Probably like every other kid in the entire world, my girl and boy love sweets. Maya is known to say “I don’t WANT food, I want treats and snacks and sweets!!” I just shake my head in exasperation. As parents, we obviously desire that our children eat healthy food as much as possible. We’re not crazy about this, and Rachel will tell you that I’m kind of a “sugar daddy” and give the kiddos more than their fair share of cookies, M&Ms, and – recently – Mambas. But I’m also extremely firm about them eating their broccoli and salmon, or their peas and ground turkey, or their onions and peppers with my homemade sweet and sour chicken.
Even knowing this, though, both Rachel and I regularly make the same mistake: we give them their “treat” at the same time as their “food.” For example, yesterday I gave Maya chips with her yogurt. Guess what, she ate a ton of chips and barely touched her yogurt. Also yesterday, Rachel gave Ravi raspberries with the rest of his lunch, and he devoured the raspberries, screamed incessantly for more, and would not eat the rest of his food.
These moments made me think of the concept of delayed gratification and the famous “Marshmallow Experiment” by three Stanford professors in the early 1970s. In the most famous round of this study, boys and girls between the ages of 3 and 5 had a marshmallow placed on the table in front of them. They had the freedom to eat it, but if they could hold off eating it for just fifteen minutes, they would be rewarded with a second treat. Generally speaking, the researchers found that the presence of the initial reward in front of them made it extremely difficult for them to delay gratification. In addition, they discovered that not thinking about either the initial reward at all worked better than thinking about the future reward.
The researchers found that the presence of the initial reward in front of them made it extremely difficult for them to delay gratification. In addition, they discovered that not thinking about either the initial reward at all worked better than thinking about the future reward.
We can relate to this, right? I mean, during December, we are often surrounded by a bunch of unhealthy food (at the office pre-pandemic) or in our homes (by choice, I know, because it’s the holidays!). And if it’s around us, we are very likely to indulge in it. Same with the presence of alcohol – if for some reason we want to really cut down on drinking but we go to the bar with friends or keep a bunch of bottles in a liquor cabinet, we’re probably going to fail in our goal.
In Proverbs 7, there’s a story of a “youth who had no sense” who knows he’s supposed to keep away from “the adulteress” but goes for a walk right by where she lives. Now, I don’t love this example because it perpetuates n unfair negative stereotype, but the point is that the youth could have gone for a walk anywhere else. But he sees her come out of her house, and the temptation is way too strong. He then followed her “like an ox going to the slaughter, like a deer stepping into a noose till an arrow pierces his liver, like a bird darting into a snare, little knowing it will cost him his life.”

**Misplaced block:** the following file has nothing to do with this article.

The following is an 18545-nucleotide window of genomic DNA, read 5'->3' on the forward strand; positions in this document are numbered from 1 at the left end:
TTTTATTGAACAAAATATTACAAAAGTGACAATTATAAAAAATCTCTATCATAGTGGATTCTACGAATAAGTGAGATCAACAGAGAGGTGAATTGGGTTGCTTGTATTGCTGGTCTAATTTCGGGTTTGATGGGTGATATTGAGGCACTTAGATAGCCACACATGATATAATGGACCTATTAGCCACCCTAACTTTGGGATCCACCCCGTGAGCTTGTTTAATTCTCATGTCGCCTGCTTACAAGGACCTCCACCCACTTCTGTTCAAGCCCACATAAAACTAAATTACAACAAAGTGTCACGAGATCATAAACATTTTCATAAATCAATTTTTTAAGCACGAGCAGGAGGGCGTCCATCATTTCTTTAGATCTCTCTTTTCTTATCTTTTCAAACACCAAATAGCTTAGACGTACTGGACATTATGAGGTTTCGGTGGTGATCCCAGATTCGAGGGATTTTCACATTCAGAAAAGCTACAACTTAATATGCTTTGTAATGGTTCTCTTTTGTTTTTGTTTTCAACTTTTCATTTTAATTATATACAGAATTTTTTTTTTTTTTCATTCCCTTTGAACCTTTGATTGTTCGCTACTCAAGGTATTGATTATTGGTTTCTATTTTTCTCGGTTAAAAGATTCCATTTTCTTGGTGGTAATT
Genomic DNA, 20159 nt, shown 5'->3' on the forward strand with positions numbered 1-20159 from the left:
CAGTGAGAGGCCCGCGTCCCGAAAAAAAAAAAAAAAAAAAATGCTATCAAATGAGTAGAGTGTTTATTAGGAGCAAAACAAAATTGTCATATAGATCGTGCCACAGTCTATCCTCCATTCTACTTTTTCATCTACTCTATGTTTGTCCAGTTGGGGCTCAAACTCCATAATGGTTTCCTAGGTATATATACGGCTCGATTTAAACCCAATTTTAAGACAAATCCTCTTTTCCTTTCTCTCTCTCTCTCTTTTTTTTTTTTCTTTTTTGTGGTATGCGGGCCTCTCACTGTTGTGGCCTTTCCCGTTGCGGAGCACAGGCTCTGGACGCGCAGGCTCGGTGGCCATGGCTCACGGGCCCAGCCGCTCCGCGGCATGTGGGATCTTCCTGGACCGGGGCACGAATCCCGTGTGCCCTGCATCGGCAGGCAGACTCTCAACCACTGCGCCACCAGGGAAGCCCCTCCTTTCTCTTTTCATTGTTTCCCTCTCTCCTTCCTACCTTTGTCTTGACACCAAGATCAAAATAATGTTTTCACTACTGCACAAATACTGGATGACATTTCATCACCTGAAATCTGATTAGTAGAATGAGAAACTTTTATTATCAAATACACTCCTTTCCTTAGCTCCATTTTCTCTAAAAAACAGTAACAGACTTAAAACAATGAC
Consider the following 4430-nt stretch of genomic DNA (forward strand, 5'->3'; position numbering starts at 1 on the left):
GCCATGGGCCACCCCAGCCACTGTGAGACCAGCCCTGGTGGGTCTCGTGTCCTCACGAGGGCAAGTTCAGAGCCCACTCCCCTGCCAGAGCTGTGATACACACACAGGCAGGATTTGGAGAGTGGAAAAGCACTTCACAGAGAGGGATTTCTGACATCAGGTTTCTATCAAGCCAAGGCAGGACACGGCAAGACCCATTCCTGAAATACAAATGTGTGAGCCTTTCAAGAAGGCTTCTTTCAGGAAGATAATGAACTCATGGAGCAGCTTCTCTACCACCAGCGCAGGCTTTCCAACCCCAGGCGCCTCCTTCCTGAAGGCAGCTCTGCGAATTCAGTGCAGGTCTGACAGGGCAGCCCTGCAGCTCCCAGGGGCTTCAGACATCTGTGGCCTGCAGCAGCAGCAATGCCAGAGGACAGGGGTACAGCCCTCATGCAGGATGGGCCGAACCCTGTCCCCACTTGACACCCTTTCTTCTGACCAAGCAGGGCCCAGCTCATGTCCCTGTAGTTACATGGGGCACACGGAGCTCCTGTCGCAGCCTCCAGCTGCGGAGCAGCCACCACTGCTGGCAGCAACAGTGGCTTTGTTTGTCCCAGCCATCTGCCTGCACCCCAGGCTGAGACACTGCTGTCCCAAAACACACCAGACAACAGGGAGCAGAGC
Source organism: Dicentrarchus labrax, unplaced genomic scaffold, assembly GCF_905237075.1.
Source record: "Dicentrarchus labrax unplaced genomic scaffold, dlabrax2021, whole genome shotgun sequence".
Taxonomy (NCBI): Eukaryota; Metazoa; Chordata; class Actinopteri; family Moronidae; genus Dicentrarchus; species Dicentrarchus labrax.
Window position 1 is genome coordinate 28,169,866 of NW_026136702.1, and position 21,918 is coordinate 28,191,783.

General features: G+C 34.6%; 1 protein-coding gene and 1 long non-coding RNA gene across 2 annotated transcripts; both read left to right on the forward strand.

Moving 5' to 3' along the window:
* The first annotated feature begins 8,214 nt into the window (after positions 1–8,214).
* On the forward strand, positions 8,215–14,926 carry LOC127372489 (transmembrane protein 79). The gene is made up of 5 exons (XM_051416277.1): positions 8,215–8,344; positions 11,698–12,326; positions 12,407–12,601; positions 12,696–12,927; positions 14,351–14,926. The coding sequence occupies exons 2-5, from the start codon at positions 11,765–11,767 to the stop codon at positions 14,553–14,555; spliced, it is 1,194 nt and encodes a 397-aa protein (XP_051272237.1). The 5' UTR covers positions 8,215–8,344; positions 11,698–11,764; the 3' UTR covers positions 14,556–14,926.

You might wonder how we got from my girl eating chips and my boy eating raspberries to this ridiculously intense situation. I know it seems overly dramatic, but just work with me here for a second. If I keep bags of treats or snacks or sweets on the kitchen countertops, kids see it and scream and cry for it. (Seriously, I carry my one-year-old into the kitchen and he sees a full container and painfully yells into my ear: “Cookie. Cookie!!! COOKIEEEE!!!!!!!”).
But if I keep the treat out of sight, they eat their dinner. And then I can decide to reward them later with something yummy (which I usually do, if they’ve done a decent job with their meal).
Can we apply this simple concept to our life? Can it help us to make better choices – for our health, in our productivity, with our well-being? If there is something constantly present or easily accessible that takes you to a bad place, can you remove it from your home, your relationship circle, or your life in general? Just so it’s not a temptation?
If there is something constantly present or easily accessible that takes you to a bad place, can you remove it from your home, your relationship circle, or your life in general? Just so it’s not a temptation?
I know a family who had to get their PlayStation out of their home because their son refused to do anything else but play video games. I know another family who had to send their daughter to a different school because the kids at the original school were such a bad influence. Over the years (and more often than I would like to admit), I’ve had to delete (really awesome) social media apps from my phone because they were enticing me in unhealthy ways. And I’ve had to completely cut out certain people in my life (even though I loved them) because they were wrecking me emotionally.
If it’s not helping you, it could be hurting you – sometimes obviously, but many times in subtle ways. Have you tried reduce the possibility of seeing it? Being reminded of it? Being tempted by it? Can something be done? And if so, is it worth trying? Maybe some negative influence or temptation comes to mind right now. I encourage you to dwell on it, instead of dismissing it and moving onto the next thing. Who knows, maybe by just trying something different to get it out of sight and out of mind, it might lead to a breakthrough in your life.
Image source: https://bit.ly/3oIzbzZ